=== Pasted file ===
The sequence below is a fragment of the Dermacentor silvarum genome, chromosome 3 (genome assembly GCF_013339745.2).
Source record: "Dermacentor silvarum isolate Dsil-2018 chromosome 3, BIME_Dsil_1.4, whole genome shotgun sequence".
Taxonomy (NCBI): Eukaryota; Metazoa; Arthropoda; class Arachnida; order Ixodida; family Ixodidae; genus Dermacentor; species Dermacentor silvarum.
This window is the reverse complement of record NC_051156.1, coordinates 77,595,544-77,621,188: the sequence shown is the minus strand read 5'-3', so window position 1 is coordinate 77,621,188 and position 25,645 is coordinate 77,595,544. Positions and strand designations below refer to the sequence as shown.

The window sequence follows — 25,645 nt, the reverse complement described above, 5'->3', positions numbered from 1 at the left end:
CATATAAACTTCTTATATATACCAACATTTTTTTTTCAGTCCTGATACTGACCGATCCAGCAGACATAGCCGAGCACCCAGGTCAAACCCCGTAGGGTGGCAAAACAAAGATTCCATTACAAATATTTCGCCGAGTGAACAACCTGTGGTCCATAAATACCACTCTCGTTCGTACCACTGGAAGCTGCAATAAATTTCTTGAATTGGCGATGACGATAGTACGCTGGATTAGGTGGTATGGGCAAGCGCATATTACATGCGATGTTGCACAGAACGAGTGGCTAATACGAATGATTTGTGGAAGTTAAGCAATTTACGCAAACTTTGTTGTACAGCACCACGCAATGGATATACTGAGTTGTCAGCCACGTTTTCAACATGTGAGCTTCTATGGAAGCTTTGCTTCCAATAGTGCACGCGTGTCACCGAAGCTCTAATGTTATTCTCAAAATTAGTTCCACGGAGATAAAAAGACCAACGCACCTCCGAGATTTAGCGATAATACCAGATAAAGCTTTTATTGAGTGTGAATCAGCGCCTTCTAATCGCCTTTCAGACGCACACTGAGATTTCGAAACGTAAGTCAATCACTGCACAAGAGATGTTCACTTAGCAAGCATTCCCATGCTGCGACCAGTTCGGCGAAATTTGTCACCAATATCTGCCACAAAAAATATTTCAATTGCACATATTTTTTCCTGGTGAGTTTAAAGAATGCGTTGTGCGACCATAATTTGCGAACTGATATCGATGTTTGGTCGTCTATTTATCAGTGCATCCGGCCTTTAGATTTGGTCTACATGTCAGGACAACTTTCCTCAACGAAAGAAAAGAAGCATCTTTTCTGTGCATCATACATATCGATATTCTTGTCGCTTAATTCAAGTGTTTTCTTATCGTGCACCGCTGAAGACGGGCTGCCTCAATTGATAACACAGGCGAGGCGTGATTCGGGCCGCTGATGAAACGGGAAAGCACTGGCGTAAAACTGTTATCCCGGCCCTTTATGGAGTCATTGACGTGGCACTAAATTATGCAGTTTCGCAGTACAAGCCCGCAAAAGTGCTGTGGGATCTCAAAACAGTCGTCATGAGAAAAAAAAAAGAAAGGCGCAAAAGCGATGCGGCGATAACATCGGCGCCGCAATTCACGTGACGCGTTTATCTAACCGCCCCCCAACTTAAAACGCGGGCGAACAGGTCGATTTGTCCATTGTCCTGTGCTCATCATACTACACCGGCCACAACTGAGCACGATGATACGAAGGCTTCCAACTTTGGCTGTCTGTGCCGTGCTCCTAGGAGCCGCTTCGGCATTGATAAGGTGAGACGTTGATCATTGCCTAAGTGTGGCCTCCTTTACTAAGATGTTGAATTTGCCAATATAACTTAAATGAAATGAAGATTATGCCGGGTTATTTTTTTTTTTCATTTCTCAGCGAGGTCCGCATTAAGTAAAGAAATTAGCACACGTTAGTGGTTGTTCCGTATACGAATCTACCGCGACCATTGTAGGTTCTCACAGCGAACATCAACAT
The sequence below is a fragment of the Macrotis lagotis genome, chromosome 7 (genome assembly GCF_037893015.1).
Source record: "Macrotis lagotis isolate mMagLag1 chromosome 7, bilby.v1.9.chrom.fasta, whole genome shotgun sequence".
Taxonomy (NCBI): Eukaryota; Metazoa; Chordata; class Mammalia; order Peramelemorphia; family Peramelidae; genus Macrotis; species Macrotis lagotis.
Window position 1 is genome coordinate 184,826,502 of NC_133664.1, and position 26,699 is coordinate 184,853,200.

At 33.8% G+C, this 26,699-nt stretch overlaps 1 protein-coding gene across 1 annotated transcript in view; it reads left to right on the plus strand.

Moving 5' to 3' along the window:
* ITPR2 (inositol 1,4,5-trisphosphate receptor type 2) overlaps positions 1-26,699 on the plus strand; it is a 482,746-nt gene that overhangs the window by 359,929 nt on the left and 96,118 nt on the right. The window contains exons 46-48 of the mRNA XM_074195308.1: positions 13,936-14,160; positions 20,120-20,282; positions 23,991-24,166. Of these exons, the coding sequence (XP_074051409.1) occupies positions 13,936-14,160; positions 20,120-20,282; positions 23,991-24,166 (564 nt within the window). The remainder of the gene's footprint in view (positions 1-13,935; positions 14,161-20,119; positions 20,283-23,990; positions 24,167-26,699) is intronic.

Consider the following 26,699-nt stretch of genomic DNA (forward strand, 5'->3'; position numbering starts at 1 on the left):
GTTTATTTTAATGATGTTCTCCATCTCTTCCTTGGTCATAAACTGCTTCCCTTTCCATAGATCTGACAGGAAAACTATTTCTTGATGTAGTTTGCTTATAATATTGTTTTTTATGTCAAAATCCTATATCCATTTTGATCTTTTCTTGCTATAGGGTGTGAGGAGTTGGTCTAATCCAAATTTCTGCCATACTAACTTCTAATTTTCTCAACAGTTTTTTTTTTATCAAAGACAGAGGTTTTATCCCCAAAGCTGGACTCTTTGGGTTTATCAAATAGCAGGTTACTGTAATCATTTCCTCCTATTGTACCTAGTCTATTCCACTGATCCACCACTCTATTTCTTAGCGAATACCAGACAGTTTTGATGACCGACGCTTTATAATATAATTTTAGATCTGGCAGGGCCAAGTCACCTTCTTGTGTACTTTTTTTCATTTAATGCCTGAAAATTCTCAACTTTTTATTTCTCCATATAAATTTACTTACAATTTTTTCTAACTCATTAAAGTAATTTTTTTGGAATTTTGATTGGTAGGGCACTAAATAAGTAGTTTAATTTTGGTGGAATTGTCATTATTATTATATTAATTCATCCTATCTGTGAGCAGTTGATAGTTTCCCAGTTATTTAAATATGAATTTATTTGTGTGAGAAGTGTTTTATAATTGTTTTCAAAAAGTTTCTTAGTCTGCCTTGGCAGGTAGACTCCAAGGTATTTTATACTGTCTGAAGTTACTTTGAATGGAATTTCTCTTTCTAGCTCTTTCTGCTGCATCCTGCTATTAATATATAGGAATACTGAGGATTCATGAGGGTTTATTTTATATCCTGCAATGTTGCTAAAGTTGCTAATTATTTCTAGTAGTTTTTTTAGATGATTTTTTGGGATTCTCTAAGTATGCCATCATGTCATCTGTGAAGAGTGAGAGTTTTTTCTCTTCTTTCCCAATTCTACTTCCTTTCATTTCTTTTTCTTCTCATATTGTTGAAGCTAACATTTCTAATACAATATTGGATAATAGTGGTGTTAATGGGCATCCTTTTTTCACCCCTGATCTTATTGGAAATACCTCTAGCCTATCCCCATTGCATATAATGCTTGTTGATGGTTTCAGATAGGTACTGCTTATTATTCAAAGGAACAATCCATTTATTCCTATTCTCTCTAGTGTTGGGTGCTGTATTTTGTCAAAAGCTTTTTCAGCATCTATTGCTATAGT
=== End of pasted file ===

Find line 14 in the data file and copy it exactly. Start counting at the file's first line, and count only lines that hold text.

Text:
Consider the following 26,699-nt stretch of genomic DNA (forward strand, 5'->3'; position numbering starts at 1 on the left):